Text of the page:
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Parapet wall, box gutter, pitched roof - is this ok?

Discussion in 'Roofing and Guttering' started by Naknah, 16 Mar 2019.

  1. ^woody^

    ^woody^

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    You need 35° minimum for slate, and that drawing looks like about 15.

    The box gutter will need a ply base going up the slope to make sure that no water runs back up and under the slates.

    No cavity tray or DPC appears to have been specified at the parapet. I hope your builder is clued up about these
     
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  2. Naknah

    Naknah

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    It's just over 6 metres long. The roofer suggested doing it in fibreglass rather than lead (cost). It is working out at about 26 degrees on site. My understanding is that you can go down to 20 degrees with natural slate.

    I'll check those points with the chippie and brickie tomorrow. Thanks for the pointers.
     
  3. Leofric

    Leofric

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    Gutter waterproofing should go up under pitched finish roof to a height of 150mm according to NHBC, 100mm according to Lead Sheet Association.
    ( unable to copy and paste detail drawings ) distance on the slope depends on pitch.
     
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  4. Naknah

    Naknah

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    Cheers Leofric I’ll look that up. That doesn’t sound too bad
     
  5. Makie

    Makie

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    Lead could be done if it is welded together with an expansion joint. I see it done quite often in Edinburgh.
     
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  6. Naknah

    Naknah

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    If it can be done would you go for lead over fibreglass Makie?
     
  7. ^woody^

    ^woody^

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    Yes they are sold. But why would you use a product that is only warranted for 10 years (due to the rubber joint and glue) when lead is designed to last more than 80 years?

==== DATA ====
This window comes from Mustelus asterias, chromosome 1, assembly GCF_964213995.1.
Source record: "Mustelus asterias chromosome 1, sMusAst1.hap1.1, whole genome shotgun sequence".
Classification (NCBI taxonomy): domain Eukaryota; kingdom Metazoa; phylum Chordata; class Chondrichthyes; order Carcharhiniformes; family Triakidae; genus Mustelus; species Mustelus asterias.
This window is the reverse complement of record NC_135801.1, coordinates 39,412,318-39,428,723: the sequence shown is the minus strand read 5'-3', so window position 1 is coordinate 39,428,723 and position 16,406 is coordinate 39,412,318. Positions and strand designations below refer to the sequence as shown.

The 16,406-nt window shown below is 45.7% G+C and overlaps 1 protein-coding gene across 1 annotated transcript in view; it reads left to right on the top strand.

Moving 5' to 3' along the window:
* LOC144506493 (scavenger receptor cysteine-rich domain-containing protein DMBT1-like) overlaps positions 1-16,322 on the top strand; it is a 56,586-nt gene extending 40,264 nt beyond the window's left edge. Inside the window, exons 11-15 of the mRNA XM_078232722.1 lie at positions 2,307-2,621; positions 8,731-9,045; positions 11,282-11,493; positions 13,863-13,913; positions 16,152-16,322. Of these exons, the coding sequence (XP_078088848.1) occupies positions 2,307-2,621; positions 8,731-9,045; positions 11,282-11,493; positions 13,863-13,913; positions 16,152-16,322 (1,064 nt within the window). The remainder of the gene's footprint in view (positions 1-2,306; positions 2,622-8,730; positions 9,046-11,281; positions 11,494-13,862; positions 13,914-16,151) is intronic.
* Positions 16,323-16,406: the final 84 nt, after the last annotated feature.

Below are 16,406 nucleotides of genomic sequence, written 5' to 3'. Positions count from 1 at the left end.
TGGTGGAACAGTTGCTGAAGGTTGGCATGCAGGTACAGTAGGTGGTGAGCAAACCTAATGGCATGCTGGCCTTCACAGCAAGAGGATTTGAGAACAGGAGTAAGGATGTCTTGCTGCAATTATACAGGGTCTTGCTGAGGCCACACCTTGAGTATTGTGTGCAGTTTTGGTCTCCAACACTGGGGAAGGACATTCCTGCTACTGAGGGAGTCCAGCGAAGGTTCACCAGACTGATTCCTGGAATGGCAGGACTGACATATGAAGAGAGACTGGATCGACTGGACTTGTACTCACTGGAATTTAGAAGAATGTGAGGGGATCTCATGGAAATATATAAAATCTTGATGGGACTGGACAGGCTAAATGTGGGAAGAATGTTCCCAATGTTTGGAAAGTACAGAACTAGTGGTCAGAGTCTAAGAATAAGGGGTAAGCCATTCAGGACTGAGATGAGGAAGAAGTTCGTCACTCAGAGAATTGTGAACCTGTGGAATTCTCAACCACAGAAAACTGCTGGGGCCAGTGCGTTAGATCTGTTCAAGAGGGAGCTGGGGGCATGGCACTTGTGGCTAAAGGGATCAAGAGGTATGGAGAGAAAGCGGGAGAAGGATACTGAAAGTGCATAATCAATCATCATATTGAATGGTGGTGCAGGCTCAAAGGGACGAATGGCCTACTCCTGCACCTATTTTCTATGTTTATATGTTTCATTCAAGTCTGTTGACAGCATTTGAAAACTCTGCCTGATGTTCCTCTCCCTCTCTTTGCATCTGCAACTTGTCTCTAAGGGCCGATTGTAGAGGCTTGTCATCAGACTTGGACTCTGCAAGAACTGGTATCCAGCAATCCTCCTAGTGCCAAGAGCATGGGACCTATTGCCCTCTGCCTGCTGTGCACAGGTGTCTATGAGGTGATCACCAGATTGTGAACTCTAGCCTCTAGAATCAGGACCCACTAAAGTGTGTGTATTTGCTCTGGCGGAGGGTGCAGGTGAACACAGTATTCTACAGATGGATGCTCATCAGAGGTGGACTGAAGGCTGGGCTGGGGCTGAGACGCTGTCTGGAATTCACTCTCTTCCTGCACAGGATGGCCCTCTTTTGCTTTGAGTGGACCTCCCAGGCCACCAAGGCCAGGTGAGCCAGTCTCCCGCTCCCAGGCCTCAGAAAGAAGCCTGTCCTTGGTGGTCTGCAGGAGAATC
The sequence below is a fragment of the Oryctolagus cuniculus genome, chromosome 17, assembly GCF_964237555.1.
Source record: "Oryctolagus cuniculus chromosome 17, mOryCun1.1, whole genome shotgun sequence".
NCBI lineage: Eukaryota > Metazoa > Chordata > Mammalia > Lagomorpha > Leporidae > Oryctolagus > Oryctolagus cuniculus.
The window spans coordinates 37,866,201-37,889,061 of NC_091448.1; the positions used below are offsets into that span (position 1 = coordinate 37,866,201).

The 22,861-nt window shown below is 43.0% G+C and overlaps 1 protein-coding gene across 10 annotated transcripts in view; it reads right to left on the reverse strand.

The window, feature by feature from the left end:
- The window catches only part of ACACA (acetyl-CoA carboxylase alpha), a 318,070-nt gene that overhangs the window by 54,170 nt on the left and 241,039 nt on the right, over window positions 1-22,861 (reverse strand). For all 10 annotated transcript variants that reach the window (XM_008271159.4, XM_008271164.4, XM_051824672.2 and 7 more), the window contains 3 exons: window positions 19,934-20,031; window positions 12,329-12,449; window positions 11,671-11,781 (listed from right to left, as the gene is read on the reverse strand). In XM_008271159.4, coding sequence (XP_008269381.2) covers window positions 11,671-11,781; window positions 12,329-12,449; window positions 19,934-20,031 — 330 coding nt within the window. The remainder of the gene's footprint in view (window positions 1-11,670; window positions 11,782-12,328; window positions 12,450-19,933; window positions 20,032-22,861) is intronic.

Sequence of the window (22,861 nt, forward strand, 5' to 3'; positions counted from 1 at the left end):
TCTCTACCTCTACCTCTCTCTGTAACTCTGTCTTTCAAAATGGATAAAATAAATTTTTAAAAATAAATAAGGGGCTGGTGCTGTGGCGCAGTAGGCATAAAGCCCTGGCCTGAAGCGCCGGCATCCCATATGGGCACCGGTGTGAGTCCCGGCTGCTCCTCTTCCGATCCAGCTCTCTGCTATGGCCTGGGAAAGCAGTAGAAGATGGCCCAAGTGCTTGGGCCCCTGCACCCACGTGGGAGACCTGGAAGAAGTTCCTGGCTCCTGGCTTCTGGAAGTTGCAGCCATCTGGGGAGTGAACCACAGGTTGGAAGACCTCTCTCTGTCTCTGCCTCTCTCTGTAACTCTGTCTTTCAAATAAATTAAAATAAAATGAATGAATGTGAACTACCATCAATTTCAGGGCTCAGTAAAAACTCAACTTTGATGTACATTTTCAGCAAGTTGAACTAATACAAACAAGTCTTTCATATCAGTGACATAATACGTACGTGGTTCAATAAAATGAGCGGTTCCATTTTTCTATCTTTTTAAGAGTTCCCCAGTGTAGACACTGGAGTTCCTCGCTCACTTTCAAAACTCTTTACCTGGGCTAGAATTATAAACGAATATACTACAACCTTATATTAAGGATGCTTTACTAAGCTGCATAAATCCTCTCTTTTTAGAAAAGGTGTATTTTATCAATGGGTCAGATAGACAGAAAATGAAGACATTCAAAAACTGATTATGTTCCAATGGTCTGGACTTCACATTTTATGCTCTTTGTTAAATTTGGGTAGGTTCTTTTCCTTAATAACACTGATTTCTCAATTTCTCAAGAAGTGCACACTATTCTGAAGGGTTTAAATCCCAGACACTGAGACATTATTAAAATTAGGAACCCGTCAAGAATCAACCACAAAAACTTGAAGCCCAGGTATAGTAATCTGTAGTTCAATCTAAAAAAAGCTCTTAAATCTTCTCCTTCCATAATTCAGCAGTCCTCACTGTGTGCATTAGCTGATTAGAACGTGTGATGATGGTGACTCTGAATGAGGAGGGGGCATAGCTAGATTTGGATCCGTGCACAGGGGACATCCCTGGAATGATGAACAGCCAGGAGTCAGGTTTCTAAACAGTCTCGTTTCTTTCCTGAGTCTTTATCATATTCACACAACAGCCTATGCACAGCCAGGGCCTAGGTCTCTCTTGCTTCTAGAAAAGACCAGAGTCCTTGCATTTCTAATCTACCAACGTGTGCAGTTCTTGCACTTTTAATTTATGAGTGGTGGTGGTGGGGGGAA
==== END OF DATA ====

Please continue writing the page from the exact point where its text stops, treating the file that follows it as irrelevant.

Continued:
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  8. datarebal

    datarebal

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    As far as pitch is concerned you can use a natural slate to 20 degrees with the correct headlap

    Gutter , Up the slope I would opt for 300 mm, and a slate over lap of 150 mm over this. That would give you a cushion for snow etc

    To fit lead properly without T pren you will not have enough space for correct weir formation.
    you could use T Pren hardly worth the expense here
    You could use Torch on felt or Epdm or GRP.
    There are also the hard metals that could be used...
     
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  9. Naknah

    Naknah

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    Thanks datarebal that's really helpful. It sounds like GRP is the way to go.
     
  10. catlad

    catlad

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    I'm not sure I would have bothered with slates and skylights
    on such a small area
    could you not have just glazed it instead.
     
  11. Makie

    Makie

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    It depends on a few things I suppose. I know in Edinburgh and some listed buildings I've worked on in central Scotland lead is required most of the time.
     
  12. Leofric

    Leofric

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    What sort of rainwater outlet are you providing to the gutter , an outlet on the gutter or discharging via a shute to a hopper head perhaps ? Just a thought , but something that needs to be detailed correctly.
     
  13. Naknah

    Naknah

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    Good question Leofric, I've no idea. This is the drawing but it doesn't seem to shed any light on the question! I'll have to google the options you mention there/ask the roofer.

    catlad - it's so long since this was designed that I can't fully remember why we went for this design but I think it came down to concerns around keeping it clean (it's not easily accessible), cost, heat.
     

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  14. Leofric

    Leofric

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    It would be interesting to see a side elevation or cross section and a roof plan to show how your designer intended this to work. Is this abutment gutter open at each end and sloping two ways from the middle or just sloping front to back ? Not enough information to tell what is what. Is it intended to discharge the gutter on to a pitched roof ? Ask the designer how it is supposed to work.
    p.s. the rear wall is annotated as being rendered but shown as brick coursing !
     
    Last edited: 22 Mar 2019
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